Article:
The suit, filed Monday, Feb. 25, in Riverside County Superior Court, accuses Cal Baptist of violations of state anti-discrimination laws and breach of contract. It asks for $500,000 in damages.

Theodore Stream, an attorney for Cal Baptist, said he had not seen the lawsuit and declined to comment. University documents attached to the lawsuit say that Javier was expelled because of “fraud, or concealing identity.”

Javier said a Cal Baptist official told her she inaccurately stated on her university application that she is a female. …

Javier said in the 2011 interview that Cal Baptist officials told her they discovered her appearance on an MTV “True Life” episode titled, “I’m Passing as Someone I’m Not” while conducting a background check on her.

Of course, part of the problem in the story is that the university cannot, at this point in the legal process, make any comment whatsoever — in part because of privacy concerns related to what, I would assume, was a disciplinary process on campus. The school literally cannot comment.

However, the story does make it clear that the legal team working on Javier’s behalf is trying to break some new ground in the law. In effect, it is arguing that California Baptist is not religious enough and that freedom and association and religious liberty are not relevant to a school that accepts a wide variety of students. Yes, this is very similar to the point being debated in the Health and Human Services mandate cases, in which the religious-liberty rights of churches are protected, but not religious ministries that deal with the public. Religious liberty, when facing disputed claims of civil rights, stops at the church door. The “free exercise” of religion does not include the marketplace, in this view of the Bill of Rights.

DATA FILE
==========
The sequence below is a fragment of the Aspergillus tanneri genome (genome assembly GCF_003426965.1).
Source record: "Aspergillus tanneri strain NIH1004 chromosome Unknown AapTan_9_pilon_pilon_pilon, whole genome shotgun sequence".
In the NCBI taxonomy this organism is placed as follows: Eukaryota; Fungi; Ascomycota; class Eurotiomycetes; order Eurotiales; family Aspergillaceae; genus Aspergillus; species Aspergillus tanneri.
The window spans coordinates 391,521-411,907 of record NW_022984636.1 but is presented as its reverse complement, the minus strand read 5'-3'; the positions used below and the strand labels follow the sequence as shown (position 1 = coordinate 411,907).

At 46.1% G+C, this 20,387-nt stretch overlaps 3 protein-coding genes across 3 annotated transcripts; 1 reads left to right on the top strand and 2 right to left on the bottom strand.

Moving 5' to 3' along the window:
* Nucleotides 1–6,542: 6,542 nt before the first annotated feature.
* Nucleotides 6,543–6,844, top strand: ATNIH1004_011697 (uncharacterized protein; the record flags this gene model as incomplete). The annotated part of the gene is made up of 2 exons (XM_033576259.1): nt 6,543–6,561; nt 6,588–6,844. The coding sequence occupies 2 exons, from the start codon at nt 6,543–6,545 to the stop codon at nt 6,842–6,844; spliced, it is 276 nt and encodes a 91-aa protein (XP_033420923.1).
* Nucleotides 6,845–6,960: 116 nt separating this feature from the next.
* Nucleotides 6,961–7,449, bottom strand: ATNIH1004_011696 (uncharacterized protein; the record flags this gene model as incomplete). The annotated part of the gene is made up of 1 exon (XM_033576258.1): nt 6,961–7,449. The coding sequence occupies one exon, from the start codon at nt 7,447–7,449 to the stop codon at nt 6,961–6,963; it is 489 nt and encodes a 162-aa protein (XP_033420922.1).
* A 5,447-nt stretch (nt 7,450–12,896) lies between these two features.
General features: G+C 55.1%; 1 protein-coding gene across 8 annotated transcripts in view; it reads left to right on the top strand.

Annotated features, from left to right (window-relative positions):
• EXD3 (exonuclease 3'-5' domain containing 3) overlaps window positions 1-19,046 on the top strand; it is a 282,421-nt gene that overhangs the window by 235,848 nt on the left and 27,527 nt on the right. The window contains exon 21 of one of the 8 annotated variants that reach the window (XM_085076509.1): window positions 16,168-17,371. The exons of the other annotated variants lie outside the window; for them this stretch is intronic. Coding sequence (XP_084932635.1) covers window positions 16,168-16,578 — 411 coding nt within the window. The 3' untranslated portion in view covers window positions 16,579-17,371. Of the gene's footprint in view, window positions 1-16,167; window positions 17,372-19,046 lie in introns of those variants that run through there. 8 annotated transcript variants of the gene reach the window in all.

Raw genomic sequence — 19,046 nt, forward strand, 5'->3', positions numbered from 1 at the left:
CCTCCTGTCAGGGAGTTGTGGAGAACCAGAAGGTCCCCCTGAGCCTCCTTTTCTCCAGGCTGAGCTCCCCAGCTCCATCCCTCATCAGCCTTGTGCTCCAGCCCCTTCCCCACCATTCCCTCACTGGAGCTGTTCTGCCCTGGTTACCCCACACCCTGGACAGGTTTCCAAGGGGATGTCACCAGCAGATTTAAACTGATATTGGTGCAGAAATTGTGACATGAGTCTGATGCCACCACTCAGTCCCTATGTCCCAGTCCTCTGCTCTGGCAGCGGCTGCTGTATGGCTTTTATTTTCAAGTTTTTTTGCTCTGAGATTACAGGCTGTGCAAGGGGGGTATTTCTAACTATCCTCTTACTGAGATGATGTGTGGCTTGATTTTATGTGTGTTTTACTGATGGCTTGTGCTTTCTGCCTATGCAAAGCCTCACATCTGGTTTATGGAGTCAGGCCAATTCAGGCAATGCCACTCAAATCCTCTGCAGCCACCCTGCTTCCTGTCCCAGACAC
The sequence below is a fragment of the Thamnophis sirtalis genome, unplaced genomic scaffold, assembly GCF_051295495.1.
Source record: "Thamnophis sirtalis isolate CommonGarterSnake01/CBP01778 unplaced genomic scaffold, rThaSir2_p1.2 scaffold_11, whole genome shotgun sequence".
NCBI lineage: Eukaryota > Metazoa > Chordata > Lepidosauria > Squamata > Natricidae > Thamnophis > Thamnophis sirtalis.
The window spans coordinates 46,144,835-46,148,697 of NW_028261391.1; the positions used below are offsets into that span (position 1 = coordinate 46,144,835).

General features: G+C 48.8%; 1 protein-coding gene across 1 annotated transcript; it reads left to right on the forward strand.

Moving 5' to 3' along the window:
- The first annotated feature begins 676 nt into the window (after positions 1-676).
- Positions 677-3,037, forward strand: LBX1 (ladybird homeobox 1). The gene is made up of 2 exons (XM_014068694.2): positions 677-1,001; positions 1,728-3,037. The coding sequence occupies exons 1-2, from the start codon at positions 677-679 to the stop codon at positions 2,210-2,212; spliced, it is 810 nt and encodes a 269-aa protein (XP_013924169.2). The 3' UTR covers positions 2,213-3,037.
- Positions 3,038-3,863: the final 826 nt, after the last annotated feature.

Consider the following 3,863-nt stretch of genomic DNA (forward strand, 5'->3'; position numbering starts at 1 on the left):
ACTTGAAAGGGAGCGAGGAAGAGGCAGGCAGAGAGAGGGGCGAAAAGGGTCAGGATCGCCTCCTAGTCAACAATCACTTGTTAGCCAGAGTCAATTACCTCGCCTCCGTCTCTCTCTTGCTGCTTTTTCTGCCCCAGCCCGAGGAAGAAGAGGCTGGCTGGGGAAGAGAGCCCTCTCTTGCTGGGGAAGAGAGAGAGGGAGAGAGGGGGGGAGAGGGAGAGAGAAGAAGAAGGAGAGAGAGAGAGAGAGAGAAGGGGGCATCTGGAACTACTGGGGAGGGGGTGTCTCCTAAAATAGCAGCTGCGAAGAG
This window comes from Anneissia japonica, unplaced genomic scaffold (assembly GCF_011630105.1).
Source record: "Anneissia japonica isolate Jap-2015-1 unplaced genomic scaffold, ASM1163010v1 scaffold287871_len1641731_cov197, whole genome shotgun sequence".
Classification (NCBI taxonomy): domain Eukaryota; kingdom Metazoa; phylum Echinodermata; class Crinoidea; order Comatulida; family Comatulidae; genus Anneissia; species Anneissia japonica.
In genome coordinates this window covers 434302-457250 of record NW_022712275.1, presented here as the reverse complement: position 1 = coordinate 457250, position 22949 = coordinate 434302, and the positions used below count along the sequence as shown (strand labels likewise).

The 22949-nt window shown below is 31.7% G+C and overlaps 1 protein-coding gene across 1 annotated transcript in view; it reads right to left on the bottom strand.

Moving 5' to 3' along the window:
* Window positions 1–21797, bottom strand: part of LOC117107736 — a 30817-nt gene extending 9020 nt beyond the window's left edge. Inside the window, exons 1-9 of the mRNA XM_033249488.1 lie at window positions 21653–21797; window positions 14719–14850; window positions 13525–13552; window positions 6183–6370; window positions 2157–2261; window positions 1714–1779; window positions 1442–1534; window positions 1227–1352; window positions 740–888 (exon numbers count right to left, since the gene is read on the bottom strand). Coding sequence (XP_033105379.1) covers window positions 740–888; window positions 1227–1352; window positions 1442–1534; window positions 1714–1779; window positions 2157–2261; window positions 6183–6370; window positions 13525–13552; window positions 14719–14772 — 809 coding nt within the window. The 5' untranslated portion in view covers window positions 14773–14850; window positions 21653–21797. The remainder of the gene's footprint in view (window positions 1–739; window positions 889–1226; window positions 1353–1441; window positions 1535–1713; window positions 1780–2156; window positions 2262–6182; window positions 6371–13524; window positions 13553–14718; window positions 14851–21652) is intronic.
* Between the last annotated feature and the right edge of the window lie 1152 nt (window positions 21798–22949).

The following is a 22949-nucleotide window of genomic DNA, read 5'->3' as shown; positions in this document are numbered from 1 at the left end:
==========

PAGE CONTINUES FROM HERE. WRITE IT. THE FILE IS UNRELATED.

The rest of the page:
Thus, readers are told:

The discrimination claim is based on the state Unruh Civil Rights Act, which bars discrimination based upon gender identity. But Jim Wood, a senior pro bono counsel for the San Francisco-based Transgender Law Center, said the law generally does not cover private universities.

Southwick argued that Cal Baptist, which is open to people of all faiths and primarily offers degrees in secular fields, functions as a business establishment offering services to the general public, which means it is covered under the law.

“We’re not talking about a private seminary or Bible college,” he said. “Just because Cal Baptist is a religiously affiliated institution doesn’t give it a right to discriminate.”

The story does not — this is crucial — mention one absolutely crucial detail, one linked to the forming of the voluntary association.

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Got news? Freeing Saeed Abedini

YouTube Preview Image I’m frequently pondering what makes news and what doesn’t. Take a gander at this Google News page for information about Pastor Saeed Abedini.

It’s not that you can’t find plenty of news about this Iranian-born American Christian pastor who is currently imprisoned in Iran. It’s just intriguing where that news is. Abedini has been held in Iran since the summer of 2012 and imprisoned since September. Just a few weeks ago, he was reportedly sentenced to eight years in prison for threatening national security with his Christian activities.

Read all about it in the Baptist Press, World magazine, the Christian Post and Human Events. There are also items on FoxNews.com and a Washington Post sub-blog written by someone affiliated with “the Christian right.” So you see a pattern here.

It’s not that this case hasn’t been full of interesting twists and turns. You can read over at the Washington Examiner‘s editorial page about some odd ways the State Department reportedly was handling the case: